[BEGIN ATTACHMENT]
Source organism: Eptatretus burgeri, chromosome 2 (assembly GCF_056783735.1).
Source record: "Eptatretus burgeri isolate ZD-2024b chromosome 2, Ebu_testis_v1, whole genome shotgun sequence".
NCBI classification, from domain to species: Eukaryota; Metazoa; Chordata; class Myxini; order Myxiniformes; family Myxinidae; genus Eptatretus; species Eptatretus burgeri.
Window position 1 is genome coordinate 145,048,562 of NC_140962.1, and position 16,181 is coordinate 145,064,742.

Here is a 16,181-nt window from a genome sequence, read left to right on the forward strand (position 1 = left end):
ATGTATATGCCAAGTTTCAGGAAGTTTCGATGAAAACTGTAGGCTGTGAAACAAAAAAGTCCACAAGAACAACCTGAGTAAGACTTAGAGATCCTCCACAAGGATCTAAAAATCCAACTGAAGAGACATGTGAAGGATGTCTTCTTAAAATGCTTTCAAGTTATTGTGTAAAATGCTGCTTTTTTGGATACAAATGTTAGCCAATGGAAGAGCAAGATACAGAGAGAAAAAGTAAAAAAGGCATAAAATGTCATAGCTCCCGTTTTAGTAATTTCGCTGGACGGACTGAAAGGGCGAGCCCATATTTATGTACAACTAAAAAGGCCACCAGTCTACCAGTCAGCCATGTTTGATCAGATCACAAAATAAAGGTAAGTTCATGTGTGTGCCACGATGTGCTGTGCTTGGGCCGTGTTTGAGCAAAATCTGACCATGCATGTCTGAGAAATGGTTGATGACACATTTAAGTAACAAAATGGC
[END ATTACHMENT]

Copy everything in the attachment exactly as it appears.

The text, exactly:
Source organism: Eptatretus burgeri, chromosome 2 (assembly GCF_056783735.1).
Source record: "Eptatretus burgeri isolate ZD-2024b chromosome 2, Ebu_testis_v1, whole genome shotgun sequence".
NCBI classification, from domain to species: Eukaryota; Metazoa; Chordata; class Myxini; order Myxiniformes; family Myxinidae; genus Eptatretus; species Eptatretus burgeri.
Window position 1 is genome coordinate 145,048,562 of NC_140962.1, and position 16,181 is coordinate 145,064,742.

Here is a 16,181-nt window from a genome sequence, read left to right on the forward strand (position 1 = left end):
ATGTATATGCCAAGTTTCAGGAAGTTTCGATGAAAACTGTAGGCTGTGAAACAAAAAAGTCCACAAGAACAACCTGAGTAAGACTTAGAGATCCTCCACAAGGATCTAAAAATCCAACTGAAGAGACATGTGAAGGATGTCTTCTTAAAATGCTTTCAAGTTATTGTGTAAAATGCTGCTTTTTTGGATACAAATGTTAGCCAATGGAAGAGCAAGATACAGAGAGAAAAAGTAAAAAAGGCATAAAATGTCATAGCTCCCGTTTTAGTAATTTCGCTGGACGGACTGAAAGGGCGAGCCCATATTTATGTACAACTAAAAAGGCCACCAGTCTACCAGTCAGCCATGTTTGATCAGATCACAAAATAAAGGTAAGTTCATGTGTGTGCCACGATGTGCTGTGCTTGGGCCGTGTTTGAGCAAAATCTGACCATGCATGTCTGAGAAATGGTTGATGACACATTTAAGTAACAAAATGGC